My engineering career focused on combustion research, rocket engine thrust systems, high energy shock and detonation waves and their effects on various materials. Here are some photos I think are interesting and show the path I followed up to the founding of Thermeon.
The first two photos are of the Aeropak, a rocket backpack device that I helped to develop at Aerojet in Azusa, CA in 1958-59. I think we were the first to try this with small rocket engines. We built the test pack out of an old WWII surplus backpack “board”. We rigged up a “floating tether” testbed (not pictured) to reduce the chances of injuring ourselves during testing. The first jets used compressed air. After a little experience, we switched to hydrogen peroxide as a monopropellent (with a silver screen catalyst the propellant decomposes to hydrogen/oxygen gases that then burn to form water vapor). After we finished successful testing in my research department using a real person in the floating tether testbed, Aerojet “promoted” the project to the Systems Division, choosing a lead engineer in that department who was not currently occupied — for good reason as it turned out. The new lead engineer did calculations on paper and “proved” it would not work, so Aerojet dropped the project. But paper calculations on the flight of a bumblebee “proved” that bumblebees could not fly either. So a competitor named RMI took up where we left off using engineers who understood that bumblebees fly in spite of engineering calculations and developed the unit you still see demonstrated at major events today!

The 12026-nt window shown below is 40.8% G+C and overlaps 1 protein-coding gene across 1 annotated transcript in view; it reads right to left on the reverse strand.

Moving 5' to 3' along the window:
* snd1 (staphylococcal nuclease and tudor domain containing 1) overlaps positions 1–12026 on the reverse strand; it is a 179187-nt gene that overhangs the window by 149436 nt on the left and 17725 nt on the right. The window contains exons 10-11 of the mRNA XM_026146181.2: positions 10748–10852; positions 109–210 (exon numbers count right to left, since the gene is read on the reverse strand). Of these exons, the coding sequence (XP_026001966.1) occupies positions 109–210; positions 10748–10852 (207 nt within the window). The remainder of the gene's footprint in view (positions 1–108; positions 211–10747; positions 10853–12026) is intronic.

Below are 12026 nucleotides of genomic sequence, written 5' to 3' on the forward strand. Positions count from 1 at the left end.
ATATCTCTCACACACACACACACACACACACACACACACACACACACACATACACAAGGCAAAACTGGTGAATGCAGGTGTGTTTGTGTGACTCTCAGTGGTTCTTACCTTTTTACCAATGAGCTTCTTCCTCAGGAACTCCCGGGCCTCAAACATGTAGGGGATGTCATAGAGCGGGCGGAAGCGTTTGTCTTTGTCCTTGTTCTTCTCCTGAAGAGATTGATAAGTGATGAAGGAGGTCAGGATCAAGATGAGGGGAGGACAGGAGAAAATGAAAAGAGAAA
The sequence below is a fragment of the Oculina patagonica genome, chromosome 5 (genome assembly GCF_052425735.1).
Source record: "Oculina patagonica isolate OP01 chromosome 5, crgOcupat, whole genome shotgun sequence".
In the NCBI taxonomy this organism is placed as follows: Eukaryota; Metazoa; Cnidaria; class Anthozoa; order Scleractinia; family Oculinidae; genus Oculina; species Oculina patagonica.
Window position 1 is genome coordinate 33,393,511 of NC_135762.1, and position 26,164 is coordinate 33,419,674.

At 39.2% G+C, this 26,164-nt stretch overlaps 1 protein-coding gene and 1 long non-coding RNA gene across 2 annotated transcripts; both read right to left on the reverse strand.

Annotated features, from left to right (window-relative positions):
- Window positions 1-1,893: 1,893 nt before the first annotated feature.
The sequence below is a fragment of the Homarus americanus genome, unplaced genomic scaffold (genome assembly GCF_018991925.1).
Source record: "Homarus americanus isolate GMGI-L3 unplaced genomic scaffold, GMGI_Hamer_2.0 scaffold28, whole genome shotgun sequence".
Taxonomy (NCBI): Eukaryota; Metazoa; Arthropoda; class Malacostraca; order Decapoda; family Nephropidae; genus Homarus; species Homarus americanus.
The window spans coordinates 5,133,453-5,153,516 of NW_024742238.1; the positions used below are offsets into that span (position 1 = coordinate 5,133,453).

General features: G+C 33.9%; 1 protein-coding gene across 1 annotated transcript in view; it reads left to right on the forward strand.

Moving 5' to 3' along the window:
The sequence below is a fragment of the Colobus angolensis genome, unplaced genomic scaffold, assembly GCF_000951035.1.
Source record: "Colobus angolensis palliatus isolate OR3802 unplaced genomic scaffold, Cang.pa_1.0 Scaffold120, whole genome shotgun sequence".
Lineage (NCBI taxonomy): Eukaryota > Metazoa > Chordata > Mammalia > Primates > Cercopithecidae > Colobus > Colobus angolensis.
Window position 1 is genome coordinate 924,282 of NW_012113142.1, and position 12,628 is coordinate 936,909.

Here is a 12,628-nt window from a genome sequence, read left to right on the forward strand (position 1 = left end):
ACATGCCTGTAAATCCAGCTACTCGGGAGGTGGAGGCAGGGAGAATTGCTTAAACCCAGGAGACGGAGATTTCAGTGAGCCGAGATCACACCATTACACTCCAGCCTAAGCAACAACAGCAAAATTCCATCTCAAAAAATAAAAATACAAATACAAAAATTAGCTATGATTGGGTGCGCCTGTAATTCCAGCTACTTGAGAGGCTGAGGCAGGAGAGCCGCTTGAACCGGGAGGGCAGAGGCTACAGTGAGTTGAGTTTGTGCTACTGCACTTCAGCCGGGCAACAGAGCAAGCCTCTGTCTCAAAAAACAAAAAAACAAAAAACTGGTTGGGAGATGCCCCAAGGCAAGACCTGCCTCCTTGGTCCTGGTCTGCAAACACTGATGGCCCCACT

I also obtained a contract with Douglas Aircraft who was responsible for the portable Thor intermediate range missile and its launch pad. When I saw drawings for Douglas’s untested flame deflector I warned them it would be cut to pieces during missile launch because the shock waves would attach to vulnerable points and sharp edges. We proposed and won a contract based on 1/6 scale model tests using an appropriately scaled rocket engine. The first picture shows what happened to the Douglas original design for the flame deflector. It melted within a few seconds. The second photo shows rocket exhaust flames and associated shock waves with a revised flame deflector. This design was good enough to get the missile launched without use of cooling water on the deflector and without much damage per launch.